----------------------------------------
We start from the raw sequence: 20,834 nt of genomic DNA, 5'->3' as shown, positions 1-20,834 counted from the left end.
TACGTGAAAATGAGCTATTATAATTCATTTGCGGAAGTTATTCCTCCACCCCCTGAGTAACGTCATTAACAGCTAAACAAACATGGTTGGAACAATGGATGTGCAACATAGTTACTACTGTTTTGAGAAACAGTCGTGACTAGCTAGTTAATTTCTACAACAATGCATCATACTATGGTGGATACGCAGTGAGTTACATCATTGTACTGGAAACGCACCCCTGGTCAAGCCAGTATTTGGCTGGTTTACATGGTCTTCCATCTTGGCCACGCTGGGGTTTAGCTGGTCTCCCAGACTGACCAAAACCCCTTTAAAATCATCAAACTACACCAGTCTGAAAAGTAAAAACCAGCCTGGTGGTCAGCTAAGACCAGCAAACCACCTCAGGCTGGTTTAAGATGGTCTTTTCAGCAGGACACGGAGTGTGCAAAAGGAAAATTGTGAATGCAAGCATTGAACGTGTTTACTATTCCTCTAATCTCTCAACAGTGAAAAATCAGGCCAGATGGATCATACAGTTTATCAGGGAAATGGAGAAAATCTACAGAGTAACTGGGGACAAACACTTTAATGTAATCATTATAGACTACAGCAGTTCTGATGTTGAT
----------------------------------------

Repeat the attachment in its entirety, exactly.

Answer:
We start from the raw sequence: 20,834 nt of genomic DNA, 5'->3' as shown, positions 1-20,834 counted from the left end.
TACGTGAAAATGAGCTATTATAATTCATTTGCGGAAGTTATTCCTCCACCCCCTGAGTAACGTCATTAACAGCTAAACAAACATGGTTGGAACAATGGATGTGCAACATAGTTACTACTGTTTTGAGAAACAGTCGTGACTAGCTAGTTAATTTCTACAACAATGCATCATACTATGGTGGATACGCAGTGAGTTACATCATTGTACTGGAAACGCACCCCTGGTCAAGCCAGTATTTGGCTGGTTTACATGGTCTTCCATCTTGGCCACGCTGGGGTTTAGCTGGTCTCCCAGACTGACCAAAACCCCTTTAAAATCATCAAACTACACCAGTCTGAAAAGTAAAAACCAGCCTGGTGGTCAGCTAAGACCAGCAAACCACCTCAGGCTGGTTTAAGATGGTCTTTTCAGCAGGACACGGAGTGTGCAAAAGGAAAATTGTGAATGCAAGCATTGAACGTGTTTACTATTCCTCTAATCTCTCAACAGTGAAAAATCAGGCCAGATGGATCATACAGTTTATCAGGGAAATGGAGAAAATCTACAGAGTAACTGGGGACAAACACTTTAATGTAATCATTATAGACTACAGCAGTTCTGATGTTGAT